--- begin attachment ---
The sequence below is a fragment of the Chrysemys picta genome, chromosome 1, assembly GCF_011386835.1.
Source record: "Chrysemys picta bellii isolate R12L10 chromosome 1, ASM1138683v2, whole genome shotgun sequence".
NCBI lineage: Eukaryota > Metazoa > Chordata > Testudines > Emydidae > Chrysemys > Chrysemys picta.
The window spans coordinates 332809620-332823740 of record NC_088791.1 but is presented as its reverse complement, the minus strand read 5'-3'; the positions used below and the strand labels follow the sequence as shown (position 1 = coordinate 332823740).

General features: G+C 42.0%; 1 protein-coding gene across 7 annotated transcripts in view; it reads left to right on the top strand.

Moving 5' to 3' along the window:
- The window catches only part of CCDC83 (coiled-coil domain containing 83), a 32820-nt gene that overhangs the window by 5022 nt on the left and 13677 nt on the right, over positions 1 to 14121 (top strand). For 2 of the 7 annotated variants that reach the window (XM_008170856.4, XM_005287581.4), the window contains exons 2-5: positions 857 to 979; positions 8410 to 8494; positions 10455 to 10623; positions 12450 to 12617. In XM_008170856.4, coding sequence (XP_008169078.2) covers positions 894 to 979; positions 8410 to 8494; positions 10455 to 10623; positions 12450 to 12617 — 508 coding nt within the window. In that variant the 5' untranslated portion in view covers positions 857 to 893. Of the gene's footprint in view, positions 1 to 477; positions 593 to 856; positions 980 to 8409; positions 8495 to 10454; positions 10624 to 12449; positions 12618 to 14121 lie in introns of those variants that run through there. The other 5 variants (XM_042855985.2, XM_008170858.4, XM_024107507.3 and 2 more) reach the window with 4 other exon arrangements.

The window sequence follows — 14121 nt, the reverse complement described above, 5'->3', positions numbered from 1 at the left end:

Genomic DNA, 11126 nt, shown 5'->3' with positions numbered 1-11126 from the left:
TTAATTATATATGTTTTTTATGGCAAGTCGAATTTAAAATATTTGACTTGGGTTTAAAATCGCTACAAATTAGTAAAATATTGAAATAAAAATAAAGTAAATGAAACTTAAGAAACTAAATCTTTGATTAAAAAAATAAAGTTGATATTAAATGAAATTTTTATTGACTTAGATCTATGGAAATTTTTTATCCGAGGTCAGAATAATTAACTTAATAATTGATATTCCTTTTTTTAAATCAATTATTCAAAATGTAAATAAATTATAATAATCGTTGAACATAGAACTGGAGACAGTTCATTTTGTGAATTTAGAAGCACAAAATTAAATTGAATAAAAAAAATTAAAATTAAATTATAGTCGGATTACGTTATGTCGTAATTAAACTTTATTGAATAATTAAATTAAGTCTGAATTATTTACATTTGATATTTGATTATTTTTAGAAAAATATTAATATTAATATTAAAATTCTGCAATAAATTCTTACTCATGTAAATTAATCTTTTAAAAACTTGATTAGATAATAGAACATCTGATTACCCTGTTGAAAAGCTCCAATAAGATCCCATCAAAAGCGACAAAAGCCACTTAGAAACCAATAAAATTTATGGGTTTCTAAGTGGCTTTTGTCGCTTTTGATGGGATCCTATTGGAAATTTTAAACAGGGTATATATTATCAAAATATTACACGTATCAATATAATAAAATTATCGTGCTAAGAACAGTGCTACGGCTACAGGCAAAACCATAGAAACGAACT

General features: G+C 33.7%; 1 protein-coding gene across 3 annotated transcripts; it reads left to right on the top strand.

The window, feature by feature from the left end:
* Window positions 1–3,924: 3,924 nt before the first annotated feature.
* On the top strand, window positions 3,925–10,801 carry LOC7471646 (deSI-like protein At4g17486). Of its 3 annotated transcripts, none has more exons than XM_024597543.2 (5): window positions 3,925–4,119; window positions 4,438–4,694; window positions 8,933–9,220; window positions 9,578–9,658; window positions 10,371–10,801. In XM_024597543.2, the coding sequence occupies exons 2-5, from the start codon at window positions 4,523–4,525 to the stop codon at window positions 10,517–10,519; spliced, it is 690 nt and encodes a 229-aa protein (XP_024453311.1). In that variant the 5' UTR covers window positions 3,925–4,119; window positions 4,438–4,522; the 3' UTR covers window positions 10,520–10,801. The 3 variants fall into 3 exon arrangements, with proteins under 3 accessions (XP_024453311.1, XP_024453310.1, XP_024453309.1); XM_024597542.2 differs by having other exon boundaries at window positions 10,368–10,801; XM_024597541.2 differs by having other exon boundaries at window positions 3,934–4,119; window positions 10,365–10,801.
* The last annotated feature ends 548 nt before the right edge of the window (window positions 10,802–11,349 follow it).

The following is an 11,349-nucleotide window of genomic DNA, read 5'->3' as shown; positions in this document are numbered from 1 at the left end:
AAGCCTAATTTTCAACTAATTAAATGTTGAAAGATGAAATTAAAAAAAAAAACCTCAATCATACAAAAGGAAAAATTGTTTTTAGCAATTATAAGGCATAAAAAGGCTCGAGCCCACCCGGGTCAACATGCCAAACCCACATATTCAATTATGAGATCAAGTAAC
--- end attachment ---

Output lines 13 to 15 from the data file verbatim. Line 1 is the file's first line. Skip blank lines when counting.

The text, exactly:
* Window positions 1–3,924: 3,924 nt before the first annotated feature.
* On the top strand, window positions 3,925–10,801 carry LOC7471646 (deSI-like protein At4g17486). Of its 3 annotated transcripts, none has more exons than XM_024597543.2 (5): window positions 3,925–4,119; window positions 4,438–4,694; window positions 8,933–9,220; window positions 9,578–9,658; window positions 10,371–10,801. In XM_024597543.2, the coding sequence occupies exons 2-5, from the start codon at window positions 4,523–4,525 to the stop codon at window positions 10,517–10,519; spliced, it is 690 nt and encodes a 229-aa protein (XP_024453311.1). In that variant the 5' UTR covers window positions 3,925–4,119; window positions 4,438–4,522; the 3' UTR covers window positions 10,520–10,801. The 3 variants fall into 3 exon arrangements, with proteins under 3 accessions (XP_024453311.1, XP_024453310.1, XP_024453309.1); XM_024597542.2 differs by having other exon boundaries at window positions 10,368–10,801; XM_024597541.2 differs by having other exon boundaries at window positions 3,934–4,119; window positions 10,365–10,801.
* The last annotated feature ends 548 nt before the right edge of the window (window positions 10,802–11,349 follow it).